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British Prime Minister Boris Johnson is in hot water after ITV news revealed he’d attended a boozy garden party in May 2020, when his government had locked down the country in the opening months of the pandemic.

While the British government was prohibiting people from having a meeting involving more than two people, Johnson attended drinks in the No 10 garden.

The news was revealed only this week, igniting fury in the British people.




On Monday, ITV News published a leaked email inviting 100 people to the garden party in May 2020.

The missive read:

“After what has been an incredibly busy period we thought it would be nice to make the most of the lovely weather and have some socially distanced drinks in the No 10 garden this evening. Please join us from 6pm and bring your own booze!”

This party was planned when many countries were still scrambling to deal with the global pandemic. Great Britain had enacted strict guidelines involving who could meet with who, and severely limiting in-person meetings.

So how did Johnson justify attending this party?

He claimed he thought it was a “work event”.

During this week’s Questions to the Prime Minister, Johnson apologized to the public. He claimed to know the anguish and rage they feel, as government officials ignored the very guidelines they set out for others.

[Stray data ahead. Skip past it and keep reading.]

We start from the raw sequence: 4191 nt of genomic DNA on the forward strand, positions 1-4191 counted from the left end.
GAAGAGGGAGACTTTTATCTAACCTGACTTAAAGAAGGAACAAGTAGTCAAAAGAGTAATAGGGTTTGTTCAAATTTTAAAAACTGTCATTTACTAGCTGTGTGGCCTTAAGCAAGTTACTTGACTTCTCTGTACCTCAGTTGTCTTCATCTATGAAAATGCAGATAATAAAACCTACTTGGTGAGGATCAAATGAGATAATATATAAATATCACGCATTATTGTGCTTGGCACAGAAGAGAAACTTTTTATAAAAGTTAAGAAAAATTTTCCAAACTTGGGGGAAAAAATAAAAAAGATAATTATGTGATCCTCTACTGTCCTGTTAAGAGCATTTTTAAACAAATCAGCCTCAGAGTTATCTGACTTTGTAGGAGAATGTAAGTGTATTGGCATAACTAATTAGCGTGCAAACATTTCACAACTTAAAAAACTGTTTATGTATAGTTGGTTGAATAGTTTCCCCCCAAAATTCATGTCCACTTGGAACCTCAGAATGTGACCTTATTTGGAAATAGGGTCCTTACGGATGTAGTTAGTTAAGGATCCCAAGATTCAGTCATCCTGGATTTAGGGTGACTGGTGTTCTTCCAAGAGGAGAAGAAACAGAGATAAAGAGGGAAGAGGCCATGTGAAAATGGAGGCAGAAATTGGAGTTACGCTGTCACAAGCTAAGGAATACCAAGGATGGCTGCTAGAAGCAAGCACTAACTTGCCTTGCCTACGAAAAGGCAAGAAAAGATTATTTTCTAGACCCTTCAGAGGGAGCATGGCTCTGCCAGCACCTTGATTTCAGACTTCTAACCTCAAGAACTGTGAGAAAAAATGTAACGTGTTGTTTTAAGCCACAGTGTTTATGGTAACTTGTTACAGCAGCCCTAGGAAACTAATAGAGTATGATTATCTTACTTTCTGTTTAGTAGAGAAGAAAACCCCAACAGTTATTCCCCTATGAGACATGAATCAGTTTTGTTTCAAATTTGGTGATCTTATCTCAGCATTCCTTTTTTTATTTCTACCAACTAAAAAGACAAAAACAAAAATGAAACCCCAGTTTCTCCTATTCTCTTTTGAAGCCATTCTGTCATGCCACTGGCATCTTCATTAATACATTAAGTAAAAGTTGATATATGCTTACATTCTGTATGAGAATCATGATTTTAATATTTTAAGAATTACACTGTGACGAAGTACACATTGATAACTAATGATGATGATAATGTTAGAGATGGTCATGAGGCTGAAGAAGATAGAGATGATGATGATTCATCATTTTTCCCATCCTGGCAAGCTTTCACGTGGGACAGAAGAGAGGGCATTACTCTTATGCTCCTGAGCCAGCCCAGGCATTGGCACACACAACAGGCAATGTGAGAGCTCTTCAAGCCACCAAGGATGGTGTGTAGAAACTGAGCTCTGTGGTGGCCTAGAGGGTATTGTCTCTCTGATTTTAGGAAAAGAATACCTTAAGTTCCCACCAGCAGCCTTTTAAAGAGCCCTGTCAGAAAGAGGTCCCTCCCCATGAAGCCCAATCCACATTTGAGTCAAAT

Johnson said:

“And I know the rage they feel with me, over the government I lead, when they think that in Downing Street itself, the rules are not being properly followed by the people who make the rules. And though I cannot anticipate the conclusions of the current inquiry, I have learned enough to know that there were things we simply did not get right.”
“And I must take responsibility.”

Johnson then tried to avoid responsibility by claiming he “believed implicitly” that the drinks party “was a work event.”

The one with the email invite to “bring your own booze!”

He also tried to mitigate it by saying he only stayed about 25 minutes, and speculated that the party might have “technically” followed the guidance given at the time.

People online were not very charitable with this interpretation.









Keir Starmer, the leader of the Labour Party roasted this excuse, saying:

“Is he now going to do the decent thing and resign?”

As of now, Johnson has not said anything about resignation.